Plates were opened up by hitting the rocks and water was in the forward hold. The swells were moving the wreck, lifting her up and dropping her on the rocks. Three tugs remained on location but stood out to sea during the night of 16 May 1899. By the next morning the vessel was further up the platform. Divers reported that the hull was holed in the ballast tanks and bow. Meanwhile, salvage work went on and everything possible was removed and put on the tugs.
As attempts to refloat the Tekapo failed, the Union Steamship Co. submitted the hulk to the insurance company. Salvage went on till Friday 19 May when the hull was sold for £380, to, of all people, the Union Steamship Co. The seas had been very calm since the 17 May 1899 and the ship had not suffered any more damage so it was still thought possible to refloat the ship.
On Monday 22 May 1899, the seas picked up dramatically and the Tekapo was hit by the swells. However, little additional damage was caused. The Union Steamship Co. had by now sold the wreck to Mr Mountenay (who had also purchased the Hereward just year and a few days earlier - located less than 2000 metres to the north on North Maroubra Beach). His intention was to take the wreck apart piece by piece.
Wednesday 24 May 1899 was the Queen's Birthday Holiday and the residents of Sydney came in their tens of thousands to see the wreck. This was a forerunner of activities to come just over 30 years later when hundreds of thousands trekked out to Malabar and La Perouse to see the wrecks of MV Malabar and SS Minmi respectively. The people caught trams to Coogee and either walked or came by coach and bike to the southern end of Maroubra Beach. Some people walked nine miles from the city along Bunnerong Road.
The last report of the Tekapo wreck was on 31 May 1899 when it was reported that the ship had broken into three pieces but "There is...a prospect of good salvage". The engine, dynamo and fittings were apparently removed.
As usual, a Marine Board of Inquiry was held and on 12 June 1899 it found that the wrecking of the Tekapo was caused by the wrongful act or default of Captain Herbert Sams by navigating too close to the shore and setting a course that set the ship on shore during fog. Captain Sams' Foreign Going Masters Certificate was suspended for six months from the date of the wreck.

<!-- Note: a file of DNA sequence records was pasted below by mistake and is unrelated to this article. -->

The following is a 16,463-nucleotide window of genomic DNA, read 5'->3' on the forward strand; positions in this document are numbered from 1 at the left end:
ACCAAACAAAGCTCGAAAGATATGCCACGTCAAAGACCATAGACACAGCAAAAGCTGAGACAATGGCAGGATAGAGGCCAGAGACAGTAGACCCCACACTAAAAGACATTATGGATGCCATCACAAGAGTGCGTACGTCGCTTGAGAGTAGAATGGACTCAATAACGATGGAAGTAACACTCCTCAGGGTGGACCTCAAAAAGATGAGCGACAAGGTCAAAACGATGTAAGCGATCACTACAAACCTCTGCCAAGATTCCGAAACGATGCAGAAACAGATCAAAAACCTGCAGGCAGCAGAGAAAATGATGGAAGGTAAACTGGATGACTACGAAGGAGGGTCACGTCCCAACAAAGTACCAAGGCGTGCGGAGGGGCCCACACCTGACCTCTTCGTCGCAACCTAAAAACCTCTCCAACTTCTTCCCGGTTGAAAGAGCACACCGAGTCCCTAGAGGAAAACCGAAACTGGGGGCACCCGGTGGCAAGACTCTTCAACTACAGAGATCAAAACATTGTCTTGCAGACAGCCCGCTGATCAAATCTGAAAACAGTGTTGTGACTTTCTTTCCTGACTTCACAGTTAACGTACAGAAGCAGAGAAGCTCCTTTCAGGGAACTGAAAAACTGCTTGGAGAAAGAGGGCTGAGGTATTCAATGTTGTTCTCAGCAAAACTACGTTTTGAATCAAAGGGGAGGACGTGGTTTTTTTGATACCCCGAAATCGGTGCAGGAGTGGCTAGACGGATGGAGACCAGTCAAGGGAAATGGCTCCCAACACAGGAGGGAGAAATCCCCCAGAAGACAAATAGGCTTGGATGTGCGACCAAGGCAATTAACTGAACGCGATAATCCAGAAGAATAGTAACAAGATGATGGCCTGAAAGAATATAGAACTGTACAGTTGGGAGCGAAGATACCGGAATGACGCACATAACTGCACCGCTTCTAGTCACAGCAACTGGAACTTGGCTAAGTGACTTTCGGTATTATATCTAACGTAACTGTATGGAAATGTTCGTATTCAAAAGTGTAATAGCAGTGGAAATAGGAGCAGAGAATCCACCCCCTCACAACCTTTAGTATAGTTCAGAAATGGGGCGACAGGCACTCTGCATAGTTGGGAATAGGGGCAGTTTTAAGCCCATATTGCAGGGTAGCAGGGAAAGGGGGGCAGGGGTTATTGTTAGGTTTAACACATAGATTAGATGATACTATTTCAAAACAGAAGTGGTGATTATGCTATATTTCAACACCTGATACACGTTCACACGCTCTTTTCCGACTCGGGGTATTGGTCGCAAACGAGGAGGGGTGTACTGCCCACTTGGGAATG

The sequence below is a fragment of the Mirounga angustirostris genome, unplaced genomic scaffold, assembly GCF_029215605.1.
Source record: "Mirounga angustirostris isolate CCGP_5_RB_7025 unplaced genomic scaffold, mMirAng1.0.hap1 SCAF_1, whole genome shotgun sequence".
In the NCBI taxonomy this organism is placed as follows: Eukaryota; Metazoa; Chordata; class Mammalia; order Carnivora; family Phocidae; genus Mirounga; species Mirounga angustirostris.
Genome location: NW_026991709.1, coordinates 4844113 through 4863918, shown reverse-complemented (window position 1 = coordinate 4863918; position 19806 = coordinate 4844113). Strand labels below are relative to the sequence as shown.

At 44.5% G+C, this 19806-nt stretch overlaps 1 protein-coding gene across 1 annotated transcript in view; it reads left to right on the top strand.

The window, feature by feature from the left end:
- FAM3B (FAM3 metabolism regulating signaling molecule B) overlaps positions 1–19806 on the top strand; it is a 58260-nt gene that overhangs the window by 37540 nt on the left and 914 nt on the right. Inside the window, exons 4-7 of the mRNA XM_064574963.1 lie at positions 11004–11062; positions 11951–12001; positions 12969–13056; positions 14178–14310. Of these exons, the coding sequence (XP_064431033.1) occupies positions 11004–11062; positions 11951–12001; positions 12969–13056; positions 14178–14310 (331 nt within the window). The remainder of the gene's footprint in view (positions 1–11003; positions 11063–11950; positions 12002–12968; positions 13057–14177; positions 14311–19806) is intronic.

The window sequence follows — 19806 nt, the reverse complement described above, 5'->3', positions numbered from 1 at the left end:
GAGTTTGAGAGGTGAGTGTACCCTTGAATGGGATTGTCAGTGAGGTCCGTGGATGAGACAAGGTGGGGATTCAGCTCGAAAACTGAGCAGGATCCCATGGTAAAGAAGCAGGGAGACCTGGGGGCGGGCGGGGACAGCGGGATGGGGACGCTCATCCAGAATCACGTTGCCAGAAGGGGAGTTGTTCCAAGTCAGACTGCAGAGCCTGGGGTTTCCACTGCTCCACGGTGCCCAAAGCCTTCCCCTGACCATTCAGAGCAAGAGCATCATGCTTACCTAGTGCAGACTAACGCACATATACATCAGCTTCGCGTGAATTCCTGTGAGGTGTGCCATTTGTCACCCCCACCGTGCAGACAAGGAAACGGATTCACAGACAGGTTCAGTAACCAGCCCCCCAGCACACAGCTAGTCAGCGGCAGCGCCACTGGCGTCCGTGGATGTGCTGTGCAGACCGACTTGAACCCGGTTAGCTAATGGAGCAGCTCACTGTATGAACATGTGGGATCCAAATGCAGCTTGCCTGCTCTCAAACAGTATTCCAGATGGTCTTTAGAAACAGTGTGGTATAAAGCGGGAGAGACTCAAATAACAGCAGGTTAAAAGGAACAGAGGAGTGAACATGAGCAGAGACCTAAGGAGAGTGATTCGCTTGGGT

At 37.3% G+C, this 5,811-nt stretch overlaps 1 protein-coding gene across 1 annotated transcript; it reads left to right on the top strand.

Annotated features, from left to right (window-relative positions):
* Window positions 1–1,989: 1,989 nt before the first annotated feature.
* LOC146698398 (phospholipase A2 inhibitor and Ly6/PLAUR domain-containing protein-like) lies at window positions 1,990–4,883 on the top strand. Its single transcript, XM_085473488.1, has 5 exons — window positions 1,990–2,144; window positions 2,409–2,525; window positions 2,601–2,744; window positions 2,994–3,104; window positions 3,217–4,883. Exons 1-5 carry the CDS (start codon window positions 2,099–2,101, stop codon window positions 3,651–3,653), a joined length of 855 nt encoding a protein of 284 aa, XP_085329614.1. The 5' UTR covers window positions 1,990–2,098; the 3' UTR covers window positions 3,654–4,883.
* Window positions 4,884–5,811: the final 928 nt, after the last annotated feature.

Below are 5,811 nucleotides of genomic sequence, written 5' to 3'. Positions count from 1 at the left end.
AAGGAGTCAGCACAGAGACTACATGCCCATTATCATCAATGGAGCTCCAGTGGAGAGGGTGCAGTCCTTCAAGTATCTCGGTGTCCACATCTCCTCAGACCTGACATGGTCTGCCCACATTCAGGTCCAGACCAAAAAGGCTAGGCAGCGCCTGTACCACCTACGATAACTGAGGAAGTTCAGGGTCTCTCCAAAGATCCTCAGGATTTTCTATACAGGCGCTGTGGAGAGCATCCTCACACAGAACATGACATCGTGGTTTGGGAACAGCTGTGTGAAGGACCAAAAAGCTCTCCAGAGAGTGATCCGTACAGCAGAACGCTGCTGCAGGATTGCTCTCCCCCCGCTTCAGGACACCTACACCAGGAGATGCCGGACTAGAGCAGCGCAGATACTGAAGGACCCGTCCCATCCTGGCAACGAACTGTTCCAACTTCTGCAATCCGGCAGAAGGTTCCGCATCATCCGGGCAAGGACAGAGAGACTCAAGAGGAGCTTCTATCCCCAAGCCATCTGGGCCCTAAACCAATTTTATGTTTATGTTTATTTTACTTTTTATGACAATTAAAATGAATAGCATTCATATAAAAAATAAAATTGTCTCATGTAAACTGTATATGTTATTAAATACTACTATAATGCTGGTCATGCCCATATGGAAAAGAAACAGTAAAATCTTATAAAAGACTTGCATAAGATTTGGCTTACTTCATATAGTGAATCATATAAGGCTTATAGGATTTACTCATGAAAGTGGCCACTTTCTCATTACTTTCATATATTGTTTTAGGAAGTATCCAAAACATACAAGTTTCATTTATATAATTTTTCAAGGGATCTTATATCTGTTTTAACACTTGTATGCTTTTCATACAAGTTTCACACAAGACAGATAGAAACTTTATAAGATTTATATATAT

On 22 June 1986, the anchor of the Tekapo was raised by Maroubra diver Greg Tannos and some other divers and taken to Rose Bay by boat. The anchor was then treated and it now stands adjacent to the Maroubra Surf Life Saving Club.
To date I have not found any part of the wreck that would confirm it as coming from the Tekapo. There is some wreckage about 200 metres out from the sand of South Maroubra Beach in five metres of water. This could be from the Tekapo or from the SS Belbowrie which was wrecked not too far away on 16 January 1939. The wreckage here includes some bollards, iron or steel plates (possibly confirming this as the Tekapo as the Belbowrie was a timber vessel) as well as a smallish winch.
I have also searched out towards the far point (Magic Point) using a scooter but have not found a single piece of wreckage. Considering the size of the Tekapo, there must be a considerable amount of the wreck somewhere here as the boiler and prop would not have rusted away. As mentioned above, the engine was reported to have been salvaged in 1899.
If anyone has any more information on the exact location of the main part of the wreck, I would be happy to hear from them.
All photographs can be found in the NSW Library, Mitchell Section.